## Oriented Manifolds

We recall that if is an -dimensional vector space than the space of “top forms” on is one-dimensional. And since we’re working over this means that the zero form divides this space into two halves. Choosing one — by choosing a nonzero -form on or, equivalently, by choosing a basis for — makes into an “oriented” vector space.

We can do the same thing, of course, for the tangent space of an -dimensional manifold; For each point the stalk is isomorphic to , and so we can pick a nonzero value at each point. But of course this isn’t really what we want; we want to be able to choose this orientation “smoothly”. That is, we want a top form such that for all .

If we can find such a form, we say that it “orients” , and — along with the choice of orientation — is “orientable”. This is not always possible; there are “non-orientable” manifolds for which there are no non-vanishing top forms.

It turns out that is orientable if and only if the bundle is isomorphic to the product . That is, if we can find a map that plays nicely with the projections down to , and so that the restriction to the stalk is a linear isomorphism of one-dimensional real vector spaces.

In the one direction, if we have an orientation given by a top form , then at each point we have a nonzero . Any other point in is some multiple of , so we just define the real component of our transformation to be this multiple, while the component is the projection of the point from to . The smoothness of guarantees that this map will be smooth.

On the flip side, if we have such a map, then it’s invertible, giving a bundle map . We can take the section of the product bundle sending each to and feed it through this inverse map: .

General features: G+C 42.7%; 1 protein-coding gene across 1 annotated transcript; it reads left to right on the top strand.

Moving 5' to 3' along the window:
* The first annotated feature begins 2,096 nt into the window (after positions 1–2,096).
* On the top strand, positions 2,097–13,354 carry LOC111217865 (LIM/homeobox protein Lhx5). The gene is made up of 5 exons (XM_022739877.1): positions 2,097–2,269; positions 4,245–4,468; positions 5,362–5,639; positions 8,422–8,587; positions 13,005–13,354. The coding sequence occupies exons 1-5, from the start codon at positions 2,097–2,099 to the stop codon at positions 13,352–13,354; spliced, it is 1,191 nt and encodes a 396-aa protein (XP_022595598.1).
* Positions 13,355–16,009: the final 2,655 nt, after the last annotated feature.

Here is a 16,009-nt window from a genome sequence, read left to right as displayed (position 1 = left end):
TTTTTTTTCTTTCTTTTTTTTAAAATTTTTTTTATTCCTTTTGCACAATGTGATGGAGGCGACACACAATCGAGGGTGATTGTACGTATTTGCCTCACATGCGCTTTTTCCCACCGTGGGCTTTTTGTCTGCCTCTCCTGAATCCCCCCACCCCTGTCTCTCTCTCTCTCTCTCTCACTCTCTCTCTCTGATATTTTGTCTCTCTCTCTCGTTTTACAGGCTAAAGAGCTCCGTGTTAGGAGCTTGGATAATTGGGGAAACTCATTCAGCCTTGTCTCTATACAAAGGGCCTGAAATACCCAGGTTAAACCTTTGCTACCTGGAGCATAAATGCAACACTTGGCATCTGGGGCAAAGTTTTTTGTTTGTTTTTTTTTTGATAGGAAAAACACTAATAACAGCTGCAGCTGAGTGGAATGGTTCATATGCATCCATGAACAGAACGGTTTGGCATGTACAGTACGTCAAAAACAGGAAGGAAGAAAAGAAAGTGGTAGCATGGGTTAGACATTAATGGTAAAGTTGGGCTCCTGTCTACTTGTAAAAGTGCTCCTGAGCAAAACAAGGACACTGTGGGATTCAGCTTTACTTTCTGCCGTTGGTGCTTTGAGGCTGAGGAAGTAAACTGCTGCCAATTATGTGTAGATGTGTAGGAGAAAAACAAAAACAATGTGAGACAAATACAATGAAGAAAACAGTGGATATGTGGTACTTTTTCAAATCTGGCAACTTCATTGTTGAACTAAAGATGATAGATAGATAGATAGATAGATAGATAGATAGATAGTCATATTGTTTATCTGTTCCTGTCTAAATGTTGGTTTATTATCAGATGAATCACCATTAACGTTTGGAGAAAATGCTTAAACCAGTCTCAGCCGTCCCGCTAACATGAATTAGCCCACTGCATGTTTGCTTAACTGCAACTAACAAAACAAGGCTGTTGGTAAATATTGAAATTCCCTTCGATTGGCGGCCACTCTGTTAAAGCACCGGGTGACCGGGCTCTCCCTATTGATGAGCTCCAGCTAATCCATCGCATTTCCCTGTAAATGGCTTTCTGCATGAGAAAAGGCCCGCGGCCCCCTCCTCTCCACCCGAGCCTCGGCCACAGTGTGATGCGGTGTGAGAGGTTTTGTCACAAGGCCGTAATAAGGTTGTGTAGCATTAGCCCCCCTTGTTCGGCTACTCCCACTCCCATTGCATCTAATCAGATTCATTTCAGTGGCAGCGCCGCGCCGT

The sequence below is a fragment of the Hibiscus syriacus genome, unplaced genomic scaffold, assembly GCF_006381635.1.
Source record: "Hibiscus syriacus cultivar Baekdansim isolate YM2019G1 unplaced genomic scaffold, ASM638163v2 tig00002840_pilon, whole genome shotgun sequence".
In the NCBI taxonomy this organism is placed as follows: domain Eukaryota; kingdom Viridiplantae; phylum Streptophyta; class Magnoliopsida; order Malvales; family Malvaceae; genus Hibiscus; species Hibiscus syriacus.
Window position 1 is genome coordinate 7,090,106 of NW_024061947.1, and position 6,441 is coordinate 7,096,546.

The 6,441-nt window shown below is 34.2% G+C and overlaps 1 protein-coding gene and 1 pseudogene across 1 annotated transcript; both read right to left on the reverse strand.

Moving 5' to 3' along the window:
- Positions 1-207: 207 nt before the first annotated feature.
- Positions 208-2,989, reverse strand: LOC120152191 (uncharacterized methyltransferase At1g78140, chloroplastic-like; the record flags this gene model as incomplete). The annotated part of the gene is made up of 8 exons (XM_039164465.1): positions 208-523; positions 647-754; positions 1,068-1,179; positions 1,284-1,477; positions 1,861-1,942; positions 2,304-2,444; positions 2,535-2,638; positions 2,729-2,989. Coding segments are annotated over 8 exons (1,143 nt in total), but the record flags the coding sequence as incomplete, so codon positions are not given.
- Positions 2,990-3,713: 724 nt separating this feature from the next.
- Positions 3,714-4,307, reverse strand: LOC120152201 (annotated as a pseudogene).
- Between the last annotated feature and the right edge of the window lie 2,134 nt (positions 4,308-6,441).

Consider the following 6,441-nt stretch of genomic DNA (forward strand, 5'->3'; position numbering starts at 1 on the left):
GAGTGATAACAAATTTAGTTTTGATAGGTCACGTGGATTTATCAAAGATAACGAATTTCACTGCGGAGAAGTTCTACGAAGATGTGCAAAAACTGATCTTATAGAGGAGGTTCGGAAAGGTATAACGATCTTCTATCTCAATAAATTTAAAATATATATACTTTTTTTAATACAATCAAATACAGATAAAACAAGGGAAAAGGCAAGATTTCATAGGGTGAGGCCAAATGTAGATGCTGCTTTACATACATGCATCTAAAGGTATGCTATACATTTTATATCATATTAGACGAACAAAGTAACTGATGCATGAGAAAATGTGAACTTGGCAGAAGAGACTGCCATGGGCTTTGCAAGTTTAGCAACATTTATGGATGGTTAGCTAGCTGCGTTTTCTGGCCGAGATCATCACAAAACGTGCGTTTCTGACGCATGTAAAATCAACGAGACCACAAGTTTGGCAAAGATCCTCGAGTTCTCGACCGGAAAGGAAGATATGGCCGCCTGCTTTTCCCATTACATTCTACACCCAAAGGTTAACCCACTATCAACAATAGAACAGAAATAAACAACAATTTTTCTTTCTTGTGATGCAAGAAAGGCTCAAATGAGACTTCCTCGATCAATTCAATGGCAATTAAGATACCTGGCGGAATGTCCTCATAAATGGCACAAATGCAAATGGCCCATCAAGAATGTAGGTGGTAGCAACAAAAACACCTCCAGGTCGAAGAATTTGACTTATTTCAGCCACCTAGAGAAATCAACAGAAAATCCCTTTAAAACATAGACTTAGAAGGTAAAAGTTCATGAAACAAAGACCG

Do you mean, in your opening paragraph, that V is an n-dimensional vector space, rather than a manifold?

Comment by David Roberts | August 26, 2011 |

Yeah, sorry. Fixing…

Comment by John Armstrong | August 26, 2011 |

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Hope this is not too dumb: must the form be nowhere-zero on the tangent space basis at each point, or nowhere-zero on any tangent vector field? I’m pretty sure the first does not imply the latter. Thanks.

Comment by Jerry P. | January 18, 2014 |

Well, an orientation form doesn’t just take a single tangent vector field, it takes of them. The requirement is that at each point , there must be some -tuple of vectors in such that when you put them into the -form at you get a nonzero value out.

Comment by John Armstrong | January 19, 2014 |

Yes, sorry, I meant a basis (X_1,..,X_n) , or may the more standard (Del/Delx_1, Del/Delx_2,…., Del/Delx_n), but you’re right, we just need _a_ basis (meaning an assignment of an n-ple of V.Fields at each point) where the form is nowhere-zero. Then we need to have a change- -of-basis matrix M between any two points , so that DetM =/ 0.

Comment by Jerry P. | January 20, 2014 |

Sorry, that is the change-of-basis M between any two (X_p1, X_p2,..,X_pn); (X_q1,…,X_qn) with DetM non-zero, for a “coherent orientation”. AFAIK, if w(X_p1,…,X_pn) =/0 and DetM>0 , then w(M(x_p1,…,X_pn))=/0 .

Comment by Jerry P. | January 20, 2014 |